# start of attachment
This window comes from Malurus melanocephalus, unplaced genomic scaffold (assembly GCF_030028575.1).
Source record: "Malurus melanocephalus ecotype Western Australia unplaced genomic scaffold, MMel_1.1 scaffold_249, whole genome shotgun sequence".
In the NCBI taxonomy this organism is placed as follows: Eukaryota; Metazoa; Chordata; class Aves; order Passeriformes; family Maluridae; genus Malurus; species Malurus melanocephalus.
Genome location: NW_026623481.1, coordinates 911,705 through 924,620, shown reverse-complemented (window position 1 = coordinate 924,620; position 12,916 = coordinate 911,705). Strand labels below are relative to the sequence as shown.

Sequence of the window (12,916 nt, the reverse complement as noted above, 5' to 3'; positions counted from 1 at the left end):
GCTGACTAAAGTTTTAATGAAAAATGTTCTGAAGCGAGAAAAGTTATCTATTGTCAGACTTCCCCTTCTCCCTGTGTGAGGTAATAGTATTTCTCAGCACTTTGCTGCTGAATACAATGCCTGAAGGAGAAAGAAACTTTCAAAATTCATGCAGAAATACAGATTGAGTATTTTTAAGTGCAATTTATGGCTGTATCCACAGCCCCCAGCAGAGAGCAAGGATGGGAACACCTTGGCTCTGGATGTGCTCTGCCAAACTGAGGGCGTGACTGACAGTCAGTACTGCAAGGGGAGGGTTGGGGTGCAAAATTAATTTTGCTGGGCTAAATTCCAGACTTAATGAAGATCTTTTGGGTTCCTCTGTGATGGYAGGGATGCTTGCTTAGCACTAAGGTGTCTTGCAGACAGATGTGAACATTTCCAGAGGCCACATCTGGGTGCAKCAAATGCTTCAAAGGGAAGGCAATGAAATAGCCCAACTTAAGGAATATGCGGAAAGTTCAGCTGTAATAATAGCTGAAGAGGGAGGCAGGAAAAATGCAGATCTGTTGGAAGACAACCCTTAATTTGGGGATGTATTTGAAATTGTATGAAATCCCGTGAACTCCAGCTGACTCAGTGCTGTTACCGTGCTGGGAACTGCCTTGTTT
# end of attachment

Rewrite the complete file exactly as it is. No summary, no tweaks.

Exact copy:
This window comes from Malurus melanocephalus, unplaced genomic scaffold (assembly GCF_030028575.1).
Source record: "Malurus melanocephalus ecotype Western Australia unplaced genomic scaffold, MMel_1.1 scaffold_249, whole genome shotgun sequence".
In the NCBI taxonomy this organism is placed as follows: Eukaryota; Metazoa; Chordata; class Aves; order Passeriformes; family Maluridae; genus Malurus; species Malurus melanocephalus.
Genome location: NW_026623481.1, coordinates 911,705 through 924,620, shown reverse-complemented (window position 1 = coordinate 924,620; position 12,916 = coordinate 911,705). Strand labels below are relative to the sequence as shown.

Sequence of the window (12,916 nt, the reverse complement as noted above, 5' to 3'; positions counted from 1 at the left end):
GCTGACTAAAGTTTTAATGAAAAATGTTCTGAAGCGAGAAAAGTTATCTATTGTCAGACTTCCCCTTCTCCCTGTGTGAGGTAATAGTATTTCTCAGCACTTTGCTGCTGAATACAATGCCTGAAGGAGAAAGAAACTTTCAAAATTCATGCAGAAATACAGATTGAGTATTTTTAAGTGCAATTTATGGCTGTATCCACAGCCCCCAGCAGAGAGCAAGGATGGGAACACCTTGGCTCTGGATGTGCTCTGCCAAACTGAGGGCGTGACTGACAGTCAGTACTGCAAGGGGAGGGTTGGGGTGCAAAATTAATTTTGCTGGGCTAAATTCCAGACTTAATGAAGATCTTTTGGGTTCCTCTGTGATGGYAGGGATGCTTGCTTAGCACTAAGGTGTCTTGCAGACAGATGTGAACATTTCCAGAGGCCACATCTGGGTGCAKCAAATGCTTCAAAGGGAAGGCAATGAAATAGCCCAACTTAAGGAATATGCGGAAAGTTCAGCTGTAATAATAGCTGAAGAGGGAGGCAGGAAAAATGCAGATCTGTTGGAAGACAACCCTTAATTTGGGGATGTATTTGAAATTGTATGAAATCCCGTGAACTCCAGCTGACTCAGTGCTGTTACCGTGCTGGGAACTGCCTTGTTT